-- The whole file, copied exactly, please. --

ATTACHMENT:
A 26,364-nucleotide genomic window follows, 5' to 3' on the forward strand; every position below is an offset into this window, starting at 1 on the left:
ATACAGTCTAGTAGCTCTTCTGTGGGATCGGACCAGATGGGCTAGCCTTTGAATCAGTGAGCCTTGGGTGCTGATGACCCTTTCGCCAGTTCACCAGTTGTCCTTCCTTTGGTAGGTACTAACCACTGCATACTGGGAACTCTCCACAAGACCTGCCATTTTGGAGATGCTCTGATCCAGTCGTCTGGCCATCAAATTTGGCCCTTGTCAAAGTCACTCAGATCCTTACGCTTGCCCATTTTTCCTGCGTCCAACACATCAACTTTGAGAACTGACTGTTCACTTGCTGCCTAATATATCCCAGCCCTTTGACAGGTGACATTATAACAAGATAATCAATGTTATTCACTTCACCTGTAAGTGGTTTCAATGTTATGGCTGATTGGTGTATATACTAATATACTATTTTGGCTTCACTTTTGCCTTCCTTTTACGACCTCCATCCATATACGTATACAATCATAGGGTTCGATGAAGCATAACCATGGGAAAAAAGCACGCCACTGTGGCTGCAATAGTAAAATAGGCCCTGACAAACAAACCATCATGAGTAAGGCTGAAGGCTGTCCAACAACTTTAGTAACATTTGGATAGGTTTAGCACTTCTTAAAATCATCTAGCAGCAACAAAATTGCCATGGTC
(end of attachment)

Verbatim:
A 26,364-nucleotide genomic window follows, 5' to 3' on the forward strand; every position below is an offset into this window, starting at 1 on the left:
ATACAGTCTAGTAGCTCTTCTGTGGGATCGGACCAGATGGGCTAGCCTTTGAATCAGTGAGCCTTGGGTGCTGATGACCCTTTCGCCAGTTCACCAGTTGTCCTTCCTTTGGTAGGTACTAACCACTGCATACTGGGAACTCTCCACAAGACCTGCCATTTTGGAGATGCTCTGATCCAGTCGTCTGGCCATCAAATTTGGCCCTTGTCAAAGTCACTCAGATCCTTACGCTTGCCCATTTTTCCTGCGTCCAACACATCAACTTTGAGAACTGACTGTTCACTTGCTGCCTAATATATCCCAGCCCTTTGACAGGTGACATTATAACAAGATAATCAATGTTATTCACTTCACCTGTAAGTGGTTTCAATGTTATGGCTGATTGGTGTATATACTAATATACTATTTTGGCTTCACTTTTGCCTTCCTTTTACGACCTCCATCCATATACGTATACAATCATAGGGTTCGATGAAGCATAACCATGGGAAAAAAGCACGCCACTGTGGCTGCAATAGTAAAATAGGCCCTGACAAACAAACCATCATGAGTAAGGCTGAAGGCTGTCCAACAACTTTAGTAACATTTGGATAGGTTTAGCACTTCTTAAAATCATCTAGCAGCAACAAAATTGCCATGGTC